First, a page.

Star-Telegram writer Drew Davison went inside the "ball of steel" and rode shotgun in a stunt truck before Sunday's race. ddavison@star-telegram.com
Star-Telegram writer Drew Davison went inside the "ball of steel" and rode shotgun in a stunt truck before Sunday's race. ddavison@star-telegram.com

Texas Motor Speedway

Pit stops: Having a ball with the Monster Energy athletes

April 09, 2017 2:33 PM

What a rush.

Monster Energy knows how to entertain a crowd and bring an adrenaline rush to an unsuspecting sports writer. Yours truly — with no regard for life — stood inside the “Ball of Steel” as motorcycle riders Cody and Kyle Ives spun around in circles, and later rode shotgun in a stunt truck with Cody Currie.

Both were exhilarating experiences. There’s nothing scarier than standing inside the “Ball of Steel” in everyday clothes with motorcycles zipping by. At least the Ives brothers were nice enough to mess with my hair as they warmed up. Then, after saying a couple Hail Marys, it came to an end to the amusement of fans nearby.

The stunt truck is a different sort of rush in its own right. Currie went over ramps, did spin-outs and kept me on edge throughout the entire show.

It’s quite a feeling hearing fans cheer throughout an event, and Currie didn’t disappoint them. I, on the other hand, tightly held the harness like a wimp for most of the ride. That truck has more power than it appears to the naked eye.

The “Ball of Steel” and stunt truck were only part of the pre-race show. There were Harley-Davidson riders called the Unknown Industries that jumped ramps and did head-to-head races.

All in all, the pre-race show entertained most. And scared others.

A'Shawn Robinson excited to be at hometown NASCAR track

Fort Worth Arlington Heights product A'Shawn Robinson is on hand for Sunday's NASCAR race at Texas Motor Speedway. Video by Drew Davison.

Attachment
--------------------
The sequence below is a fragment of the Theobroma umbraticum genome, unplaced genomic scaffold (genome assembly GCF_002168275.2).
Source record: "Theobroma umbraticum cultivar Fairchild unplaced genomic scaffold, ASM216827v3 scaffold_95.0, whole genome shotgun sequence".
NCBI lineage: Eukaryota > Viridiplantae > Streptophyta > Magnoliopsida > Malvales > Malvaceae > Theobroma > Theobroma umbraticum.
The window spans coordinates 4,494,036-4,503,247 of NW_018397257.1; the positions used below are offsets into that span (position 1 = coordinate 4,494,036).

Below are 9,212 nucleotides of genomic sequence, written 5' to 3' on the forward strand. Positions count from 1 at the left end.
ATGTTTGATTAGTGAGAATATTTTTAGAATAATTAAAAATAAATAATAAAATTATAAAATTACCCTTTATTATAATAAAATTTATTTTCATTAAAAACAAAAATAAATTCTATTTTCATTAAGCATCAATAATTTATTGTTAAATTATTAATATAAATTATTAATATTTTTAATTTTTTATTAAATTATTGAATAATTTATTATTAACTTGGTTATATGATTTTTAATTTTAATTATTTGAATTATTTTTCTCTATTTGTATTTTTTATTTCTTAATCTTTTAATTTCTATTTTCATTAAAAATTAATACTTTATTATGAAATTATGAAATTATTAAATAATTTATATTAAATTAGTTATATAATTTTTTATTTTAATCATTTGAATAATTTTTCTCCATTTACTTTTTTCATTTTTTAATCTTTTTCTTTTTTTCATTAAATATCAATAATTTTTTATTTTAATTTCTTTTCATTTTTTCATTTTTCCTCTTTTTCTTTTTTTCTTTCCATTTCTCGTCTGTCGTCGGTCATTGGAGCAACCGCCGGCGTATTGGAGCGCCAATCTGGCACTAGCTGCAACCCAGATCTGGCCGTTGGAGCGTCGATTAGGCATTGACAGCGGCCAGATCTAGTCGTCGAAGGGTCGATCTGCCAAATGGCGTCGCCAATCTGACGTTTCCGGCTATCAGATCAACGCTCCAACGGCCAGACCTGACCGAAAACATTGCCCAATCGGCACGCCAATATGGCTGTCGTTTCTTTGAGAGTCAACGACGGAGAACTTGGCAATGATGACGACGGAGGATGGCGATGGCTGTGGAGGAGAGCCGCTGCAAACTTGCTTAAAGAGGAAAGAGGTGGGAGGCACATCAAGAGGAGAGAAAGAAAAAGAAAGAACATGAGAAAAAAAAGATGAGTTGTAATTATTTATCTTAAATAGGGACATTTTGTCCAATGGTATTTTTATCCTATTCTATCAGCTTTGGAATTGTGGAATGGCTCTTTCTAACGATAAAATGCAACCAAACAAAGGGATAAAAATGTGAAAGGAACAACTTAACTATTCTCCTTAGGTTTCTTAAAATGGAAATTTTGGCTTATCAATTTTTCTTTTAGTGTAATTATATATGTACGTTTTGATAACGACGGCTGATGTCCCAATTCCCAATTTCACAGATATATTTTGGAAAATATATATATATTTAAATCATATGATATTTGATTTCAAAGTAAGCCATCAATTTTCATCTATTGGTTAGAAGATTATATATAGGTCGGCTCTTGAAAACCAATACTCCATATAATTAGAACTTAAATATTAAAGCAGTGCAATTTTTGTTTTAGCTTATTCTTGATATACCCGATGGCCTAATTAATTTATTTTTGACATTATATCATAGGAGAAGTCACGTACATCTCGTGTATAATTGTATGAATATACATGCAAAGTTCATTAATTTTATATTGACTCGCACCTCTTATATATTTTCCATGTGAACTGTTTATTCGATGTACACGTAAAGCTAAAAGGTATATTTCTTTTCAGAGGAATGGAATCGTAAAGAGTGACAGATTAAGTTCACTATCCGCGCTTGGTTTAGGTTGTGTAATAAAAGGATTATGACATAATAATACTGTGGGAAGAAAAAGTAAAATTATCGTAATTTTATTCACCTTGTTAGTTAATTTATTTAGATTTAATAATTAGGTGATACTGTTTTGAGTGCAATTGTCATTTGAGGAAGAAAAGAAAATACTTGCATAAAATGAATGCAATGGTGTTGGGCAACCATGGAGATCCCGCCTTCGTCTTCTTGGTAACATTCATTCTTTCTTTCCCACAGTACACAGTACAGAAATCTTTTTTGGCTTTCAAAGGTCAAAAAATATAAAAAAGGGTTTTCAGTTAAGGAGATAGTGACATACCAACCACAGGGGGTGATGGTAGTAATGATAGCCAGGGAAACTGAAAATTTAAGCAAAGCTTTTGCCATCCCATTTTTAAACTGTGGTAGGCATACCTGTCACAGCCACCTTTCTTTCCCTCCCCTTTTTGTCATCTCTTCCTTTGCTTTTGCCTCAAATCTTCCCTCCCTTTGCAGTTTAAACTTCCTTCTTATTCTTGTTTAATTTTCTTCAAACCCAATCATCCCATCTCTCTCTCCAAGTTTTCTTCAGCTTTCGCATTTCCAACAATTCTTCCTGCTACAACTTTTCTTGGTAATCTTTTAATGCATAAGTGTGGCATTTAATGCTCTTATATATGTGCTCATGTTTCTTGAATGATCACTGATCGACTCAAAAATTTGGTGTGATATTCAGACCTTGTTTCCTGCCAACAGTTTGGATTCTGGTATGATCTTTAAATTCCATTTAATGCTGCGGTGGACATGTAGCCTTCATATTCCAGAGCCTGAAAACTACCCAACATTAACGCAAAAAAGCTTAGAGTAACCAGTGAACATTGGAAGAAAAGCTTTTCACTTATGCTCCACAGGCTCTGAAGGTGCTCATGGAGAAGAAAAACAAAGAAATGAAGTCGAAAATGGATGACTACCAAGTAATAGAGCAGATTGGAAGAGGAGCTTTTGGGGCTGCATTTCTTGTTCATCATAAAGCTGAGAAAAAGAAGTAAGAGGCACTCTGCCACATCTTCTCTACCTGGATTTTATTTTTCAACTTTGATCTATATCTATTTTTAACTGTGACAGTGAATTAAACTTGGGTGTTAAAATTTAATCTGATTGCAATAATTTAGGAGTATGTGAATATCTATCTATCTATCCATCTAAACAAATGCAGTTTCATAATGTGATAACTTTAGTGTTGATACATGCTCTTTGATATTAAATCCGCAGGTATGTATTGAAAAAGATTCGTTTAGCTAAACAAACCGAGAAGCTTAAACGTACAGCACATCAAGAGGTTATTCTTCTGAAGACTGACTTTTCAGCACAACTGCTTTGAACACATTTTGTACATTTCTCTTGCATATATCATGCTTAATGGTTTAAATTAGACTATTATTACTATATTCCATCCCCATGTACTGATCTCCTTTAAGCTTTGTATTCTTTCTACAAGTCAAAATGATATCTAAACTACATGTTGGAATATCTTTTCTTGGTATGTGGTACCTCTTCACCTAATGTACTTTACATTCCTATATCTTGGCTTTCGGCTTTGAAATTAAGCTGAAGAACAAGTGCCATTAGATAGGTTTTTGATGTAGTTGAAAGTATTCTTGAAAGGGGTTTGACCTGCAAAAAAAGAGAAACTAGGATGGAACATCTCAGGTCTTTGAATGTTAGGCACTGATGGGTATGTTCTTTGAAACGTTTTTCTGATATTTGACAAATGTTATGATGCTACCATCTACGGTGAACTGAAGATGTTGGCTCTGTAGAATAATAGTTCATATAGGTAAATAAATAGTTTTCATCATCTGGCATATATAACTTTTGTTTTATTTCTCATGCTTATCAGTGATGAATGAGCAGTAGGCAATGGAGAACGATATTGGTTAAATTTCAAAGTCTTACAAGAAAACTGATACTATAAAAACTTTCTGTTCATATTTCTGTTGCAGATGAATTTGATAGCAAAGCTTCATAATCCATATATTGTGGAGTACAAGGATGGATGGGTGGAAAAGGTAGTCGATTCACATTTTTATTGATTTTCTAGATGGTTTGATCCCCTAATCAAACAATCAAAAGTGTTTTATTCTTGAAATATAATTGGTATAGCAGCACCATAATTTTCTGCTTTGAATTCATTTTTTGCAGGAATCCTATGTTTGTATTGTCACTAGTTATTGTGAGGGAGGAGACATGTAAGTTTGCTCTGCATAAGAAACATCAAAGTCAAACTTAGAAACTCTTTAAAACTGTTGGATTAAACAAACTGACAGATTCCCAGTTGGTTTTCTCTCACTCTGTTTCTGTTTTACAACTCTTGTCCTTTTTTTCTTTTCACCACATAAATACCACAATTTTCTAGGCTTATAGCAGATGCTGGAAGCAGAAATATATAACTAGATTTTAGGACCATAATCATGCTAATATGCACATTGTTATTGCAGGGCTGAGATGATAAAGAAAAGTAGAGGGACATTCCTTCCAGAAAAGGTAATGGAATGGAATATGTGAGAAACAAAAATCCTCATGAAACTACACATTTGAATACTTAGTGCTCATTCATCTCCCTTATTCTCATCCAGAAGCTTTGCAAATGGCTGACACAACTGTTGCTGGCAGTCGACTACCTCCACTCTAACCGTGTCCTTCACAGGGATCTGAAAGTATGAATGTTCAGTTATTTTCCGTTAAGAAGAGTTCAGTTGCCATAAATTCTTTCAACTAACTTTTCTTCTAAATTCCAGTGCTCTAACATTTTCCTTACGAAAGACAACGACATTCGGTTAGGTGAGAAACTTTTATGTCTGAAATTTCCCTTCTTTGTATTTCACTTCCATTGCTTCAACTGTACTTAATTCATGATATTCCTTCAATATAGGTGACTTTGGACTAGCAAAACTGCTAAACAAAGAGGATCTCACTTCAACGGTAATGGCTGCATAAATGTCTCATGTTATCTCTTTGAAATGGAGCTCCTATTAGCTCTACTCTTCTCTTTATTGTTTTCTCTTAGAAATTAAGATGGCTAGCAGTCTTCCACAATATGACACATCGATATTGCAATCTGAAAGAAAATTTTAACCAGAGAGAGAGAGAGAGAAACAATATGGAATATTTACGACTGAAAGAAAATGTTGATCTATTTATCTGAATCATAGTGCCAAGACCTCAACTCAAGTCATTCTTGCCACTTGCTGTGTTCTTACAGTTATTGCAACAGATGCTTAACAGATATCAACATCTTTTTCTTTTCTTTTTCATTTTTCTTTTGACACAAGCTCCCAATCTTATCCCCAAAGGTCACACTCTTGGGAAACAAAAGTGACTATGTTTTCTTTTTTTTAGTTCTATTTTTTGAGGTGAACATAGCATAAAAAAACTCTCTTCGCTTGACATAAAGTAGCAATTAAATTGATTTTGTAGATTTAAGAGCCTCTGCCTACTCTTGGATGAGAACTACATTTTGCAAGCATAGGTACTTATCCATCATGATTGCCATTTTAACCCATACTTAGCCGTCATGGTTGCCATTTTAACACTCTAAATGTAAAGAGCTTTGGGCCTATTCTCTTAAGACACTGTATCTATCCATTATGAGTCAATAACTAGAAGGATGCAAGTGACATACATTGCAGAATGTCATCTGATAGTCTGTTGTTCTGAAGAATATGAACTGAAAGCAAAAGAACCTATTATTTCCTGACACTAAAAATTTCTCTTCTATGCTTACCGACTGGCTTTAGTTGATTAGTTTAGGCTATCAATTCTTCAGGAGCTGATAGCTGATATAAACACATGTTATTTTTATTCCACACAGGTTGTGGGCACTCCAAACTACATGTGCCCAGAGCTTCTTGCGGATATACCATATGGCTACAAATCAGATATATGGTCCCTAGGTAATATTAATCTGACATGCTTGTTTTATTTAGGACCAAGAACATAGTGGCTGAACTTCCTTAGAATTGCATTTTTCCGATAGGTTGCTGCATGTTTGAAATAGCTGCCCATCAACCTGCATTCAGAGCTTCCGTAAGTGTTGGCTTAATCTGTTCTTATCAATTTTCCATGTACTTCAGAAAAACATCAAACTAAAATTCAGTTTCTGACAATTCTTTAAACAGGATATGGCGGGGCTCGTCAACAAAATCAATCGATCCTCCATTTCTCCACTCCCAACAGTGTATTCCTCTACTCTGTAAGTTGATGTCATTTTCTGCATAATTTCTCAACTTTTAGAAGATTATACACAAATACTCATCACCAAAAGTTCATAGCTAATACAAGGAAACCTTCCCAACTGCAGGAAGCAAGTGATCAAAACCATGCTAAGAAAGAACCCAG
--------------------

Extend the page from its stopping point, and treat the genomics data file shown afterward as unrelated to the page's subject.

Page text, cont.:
ddavison@star-telegram.com

Football racers

Dallas Cowboys reserve tight end Rico Gathers and Detroit Lions defensive tackle A’Shawn Robinson were among the celebrities at Sunday’s race.

Gathers and Robinson both consider themselves “car guys” and soaked in the atmosphere before the main event.

Gathers recently customized his Dodge Challenger, getting it supercharged and body-wrapped.

It’s a beauty. It’s my baby. I really love it.

Cowboys tight end Rico Gathers on his custom Dodge Challenger

“It’s a beauty,” Gathers said. “It’s my baby. I really love it.”

Gathers had attended only one other NASCAR race — when he was 8 years old at Talladega Superspeedway in Alabama.

His favorite driver?

“I’ve always been a Jimmie Johnson and Kevin Harvick fan,” Gathers said. “One of my favorite drivers back in the day was Dale Earnhardt before he passed away, then after that it was Dale Earnhardt Jr.

“But, man, this is a great experience to come out here and embrace it.”

Robinson, meanwhile, made his maiden voyage to TMS. The Fort Worth Arlington Heights product had never been to the track until Sunday.

“It’s great to be out here and to have this opportunity,” said Robinson, who drives a souped-up Jeep Wrangler. “I never came here as a kid, so to have this opportunity to come to Texas Motor Speedway is great.”

Star watch

Outside of the NFL players, TMS had plenty of other celebrities.

Rock star Ozzy Osbourne and his son, Jack, gave the “Drivers to your cars” command. Sports personality Jim Rome delivered the “Drivers, start your engines” command.

Also on hand were actress and Stephenville resident Ruth Buzzi, comedian Michael Jr., Dallas Stars goalie Kari Lehtonen, and MSNBC anchor Brian Williams.

He said it

“I gave up hoops after high school. After we lost state [in 2013], I put the sneaks away. ... But I can still dunk. I still have my athleticism. That didn’t go away.” — Robinson, who went to the state basketball tournament as a senior with Arlington Heights

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